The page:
Or worst, when the buyer is an out-of-towner and does not attend the home inspection and the agent doesn't either, I am sure you had your share of that, especially in Florida where most of our buyers are from out of town.  Russell you always give great advice.

Nov 16, 2010 08:09 AM #1
Rainer
25,042
Rick Bunzel
Pacific Crest Inspections - Anacortes, WA

Russell,

Thanks for regurgitating Nachi/Joe Ferry's article. I am sure after being a home inspector for 25 years you have some opinion of your own on this subject.

Personally I think the most valuable thing a Realtor can do is set the clients expectation of what a home inspection is and what it isn't. The second thing is encourage the client to interview inspectors and select the inspector that fits their needs regardless of cost. Lastly once the inspection report is completed sit down with the client determine what issues are really important and need to be repaired to get to closing.

 

Orcas Inspection
Lopez Island Home Inspection

Rick Bunzel, CRI
Pacific Crest Inspections

WA Licensed Home Inspector #312
ASHI Certified #249557
NPSAR Nominee Affiliate of the Year 2009-2010
NAHI Member of the Year 2008
NPSAR Affiliate of the Year 2006-2007
WWW.PacCrestInspections.com
360-588-6956
Fax 360-588-6965

Toll Free 866-618-7764

Nov 16, 2010 02:33 PM #2
Rainer
17,921
Russell Hensel
Comprehensive Building Consultants - Naples, FL

Well Rick, different way of thinking and doing things.  I do not sit down and discuss what is important and what is not important with the clients because #1 that is a personal matter for them and for them to ponder #2, here in Florida there is something called a Real Estate Contract and to make life "easier" for all involved it states what is to be repaired and what is NOT to be repaired.  It is my job to INSPECT and the REALTORS job to interpret the contract.  For me to "determine" what is to be repaired would actaully be interpreting the contract, thus operating as a Realtor and outside the scope of my work and to also be acting as a Realtor without a Realtor license.  Here that is against the law.  So, as I say, different strokes for different folks.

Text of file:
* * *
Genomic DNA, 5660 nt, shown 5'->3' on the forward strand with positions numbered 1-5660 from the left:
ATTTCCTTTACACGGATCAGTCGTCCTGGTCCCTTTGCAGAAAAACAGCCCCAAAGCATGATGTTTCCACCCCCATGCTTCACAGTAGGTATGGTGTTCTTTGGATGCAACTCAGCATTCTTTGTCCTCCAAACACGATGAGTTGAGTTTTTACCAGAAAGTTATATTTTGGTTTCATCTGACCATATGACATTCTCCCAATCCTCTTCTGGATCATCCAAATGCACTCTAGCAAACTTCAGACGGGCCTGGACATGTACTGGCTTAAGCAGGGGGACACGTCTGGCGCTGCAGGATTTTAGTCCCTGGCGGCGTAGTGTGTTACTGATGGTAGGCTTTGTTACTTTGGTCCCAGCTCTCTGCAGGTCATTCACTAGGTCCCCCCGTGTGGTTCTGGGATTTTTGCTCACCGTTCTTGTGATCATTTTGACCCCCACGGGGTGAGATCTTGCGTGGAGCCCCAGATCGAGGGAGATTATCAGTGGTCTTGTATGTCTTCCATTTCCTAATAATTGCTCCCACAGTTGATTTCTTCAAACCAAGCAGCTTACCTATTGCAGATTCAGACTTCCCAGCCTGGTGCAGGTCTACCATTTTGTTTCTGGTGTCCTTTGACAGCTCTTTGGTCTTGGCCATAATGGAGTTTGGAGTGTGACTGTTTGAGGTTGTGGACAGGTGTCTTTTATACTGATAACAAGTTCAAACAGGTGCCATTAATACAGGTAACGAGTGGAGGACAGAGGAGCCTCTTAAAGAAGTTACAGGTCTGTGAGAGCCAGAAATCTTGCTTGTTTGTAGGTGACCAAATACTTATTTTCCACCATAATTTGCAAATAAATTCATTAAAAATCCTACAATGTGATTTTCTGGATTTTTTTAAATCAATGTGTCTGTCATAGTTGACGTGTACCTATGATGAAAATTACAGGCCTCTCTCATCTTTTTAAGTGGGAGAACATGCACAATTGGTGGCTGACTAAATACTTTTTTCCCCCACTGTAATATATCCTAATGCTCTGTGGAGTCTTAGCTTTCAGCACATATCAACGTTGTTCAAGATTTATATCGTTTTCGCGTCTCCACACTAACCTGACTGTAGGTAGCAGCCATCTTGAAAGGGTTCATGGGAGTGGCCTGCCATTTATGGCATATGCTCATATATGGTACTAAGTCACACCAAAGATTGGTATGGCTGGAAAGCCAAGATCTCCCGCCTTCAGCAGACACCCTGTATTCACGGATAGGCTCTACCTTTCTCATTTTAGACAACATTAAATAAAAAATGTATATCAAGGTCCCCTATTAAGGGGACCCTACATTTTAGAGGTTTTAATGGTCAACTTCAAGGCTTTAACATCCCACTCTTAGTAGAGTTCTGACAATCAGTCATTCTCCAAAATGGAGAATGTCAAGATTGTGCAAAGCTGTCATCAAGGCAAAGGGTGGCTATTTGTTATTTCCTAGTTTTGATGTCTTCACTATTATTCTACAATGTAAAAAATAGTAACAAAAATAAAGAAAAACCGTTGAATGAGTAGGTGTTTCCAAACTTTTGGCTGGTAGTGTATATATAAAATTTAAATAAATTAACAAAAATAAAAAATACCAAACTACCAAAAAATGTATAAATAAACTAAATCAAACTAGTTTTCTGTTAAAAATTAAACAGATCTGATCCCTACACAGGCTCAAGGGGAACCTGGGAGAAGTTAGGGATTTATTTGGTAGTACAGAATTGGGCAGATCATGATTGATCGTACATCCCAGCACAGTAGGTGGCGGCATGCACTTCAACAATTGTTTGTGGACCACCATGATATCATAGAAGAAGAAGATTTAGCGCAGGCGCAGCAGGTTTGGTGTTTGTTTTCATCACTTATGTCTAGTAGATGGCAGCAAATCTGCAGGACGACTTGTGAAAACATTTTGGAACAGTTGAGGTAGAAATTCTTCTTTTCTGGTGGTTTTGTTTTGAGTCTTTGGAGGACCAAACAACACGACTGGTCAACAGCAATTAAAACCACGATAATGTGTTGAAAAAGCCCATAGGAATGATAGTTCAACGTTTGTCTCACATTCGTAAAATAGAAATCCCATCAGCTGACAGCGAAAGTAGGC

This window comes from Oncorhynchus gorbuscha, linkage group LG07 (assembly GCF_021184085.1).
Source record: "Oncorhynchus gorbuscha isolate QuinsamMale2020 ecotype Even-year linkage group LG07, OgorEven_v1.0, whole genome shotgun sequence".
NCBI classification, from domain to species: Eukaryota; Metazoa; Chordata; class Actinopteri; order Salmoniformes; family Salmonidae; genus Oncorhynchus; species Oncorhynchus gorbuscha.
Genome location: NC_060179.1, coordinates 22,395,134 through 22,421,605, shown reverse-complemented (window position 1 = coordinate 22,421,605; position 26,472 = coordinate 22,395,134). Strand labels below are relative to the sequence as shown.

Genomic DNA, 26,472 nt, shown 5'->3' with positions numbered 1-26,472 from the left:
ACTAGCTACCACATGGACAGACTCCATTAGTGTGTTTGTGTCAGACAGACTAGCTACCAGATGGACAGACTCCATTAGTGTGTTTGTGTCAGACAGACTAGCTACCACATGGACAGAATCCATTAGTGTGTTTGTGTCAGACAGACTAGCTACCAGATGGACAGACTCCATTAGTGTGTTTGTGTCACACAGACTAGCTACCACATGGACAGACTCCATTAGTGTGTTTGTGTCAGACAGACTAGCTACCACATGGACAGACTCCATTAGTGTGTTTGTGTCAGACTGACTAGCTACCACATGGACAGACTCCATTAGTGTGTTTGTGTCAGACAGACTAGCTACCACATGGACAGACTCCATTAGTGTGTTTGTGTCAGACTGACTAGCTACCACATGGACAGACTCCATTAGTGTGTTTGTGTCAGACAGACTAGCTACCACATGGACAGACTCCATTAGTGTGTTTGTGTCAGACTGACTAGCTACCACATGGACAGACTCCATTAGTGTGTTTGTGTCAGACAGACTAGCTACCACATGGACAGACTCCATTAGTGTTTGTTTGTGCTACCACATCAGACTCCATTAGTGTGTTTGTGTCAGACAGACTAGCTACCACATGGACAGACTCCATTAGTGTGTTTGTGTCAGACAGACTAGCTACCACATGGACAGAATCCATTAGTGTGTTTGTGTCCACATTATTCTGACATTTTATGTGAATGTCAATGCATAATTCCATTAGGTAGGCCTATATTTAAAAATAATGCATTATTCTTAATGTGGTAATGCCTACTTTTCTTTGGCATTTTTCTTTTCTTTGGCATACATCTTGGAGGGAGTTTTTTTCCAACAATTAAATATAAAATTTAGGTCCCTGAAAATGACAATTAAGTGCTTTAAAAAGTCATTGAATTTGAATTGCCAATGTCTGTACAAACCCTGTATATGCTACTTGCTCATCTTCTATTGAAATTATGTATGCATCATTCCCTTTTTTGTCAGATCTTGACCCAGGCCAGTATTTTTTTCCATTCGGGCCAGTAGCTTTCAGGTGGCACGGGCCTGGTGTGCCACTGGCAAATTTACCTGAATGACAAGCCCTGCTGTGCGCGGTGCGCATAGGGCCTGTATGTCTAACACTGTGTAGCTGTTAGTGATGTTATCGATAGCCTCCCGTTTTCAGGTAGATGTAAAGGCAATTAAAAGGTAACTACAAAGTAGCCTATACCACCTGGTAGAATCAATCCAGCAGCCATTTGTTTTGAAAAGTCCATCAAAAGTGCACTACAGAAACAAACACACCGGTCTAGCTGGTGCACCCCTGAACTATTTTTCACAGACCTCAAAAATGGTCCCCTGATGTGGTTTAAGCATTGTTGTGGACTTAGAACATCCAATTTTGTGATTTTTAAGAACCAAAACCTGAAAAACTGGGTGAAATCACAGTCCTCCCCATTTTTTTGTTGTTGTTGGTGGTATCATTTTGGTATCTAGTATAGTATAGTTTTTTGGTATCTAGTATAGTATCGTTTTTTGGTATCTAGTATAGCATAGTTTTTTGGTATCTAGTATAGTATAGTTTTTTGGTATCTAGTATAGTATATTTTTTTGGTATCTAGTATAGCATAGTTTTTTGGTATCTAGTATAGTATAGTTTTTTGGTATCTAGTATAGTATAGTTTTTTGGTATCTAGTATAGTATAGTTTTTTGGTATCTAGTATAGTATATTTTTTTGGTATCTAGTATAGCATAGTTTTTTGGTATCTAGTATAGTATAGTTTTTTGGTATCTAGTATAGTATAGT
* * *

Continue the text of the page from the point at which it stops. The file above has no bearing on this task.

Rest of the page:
Nov 16, 2010 07:46 PM #3
Rainer
25,042
Rick Bunzel
Pacific Crest Inspections - Anacortes, WA

Russell,

 

Thanks for the reply. If you read the 1st sentence of the second paragraph you will see I was talk about what REALTORS should do to limit liability. As a home inspector other than categorizing the issues and answering questions on the report, I let the client and realtor decide whats important,

Orcas Inspection
Lopez Island Home Inspection

Rick Bunzel, CRI
Pacific Crest Inspections

WA Licensed Home Inspector #312
ASHI Certified #249557
NPSAR Nominee Affiliate of the Year 2009-2010
NAHI Member of the Year 2008
NPSAR Affiliate of the Year 2006-2007
WWW.PacCrestInspections.com
360-588-6956
Fax 360-588-6965

Toll Free 866-618-7764

 

Nov 17, 2010 12:24 PM #4
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Rainer
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Russell Hensel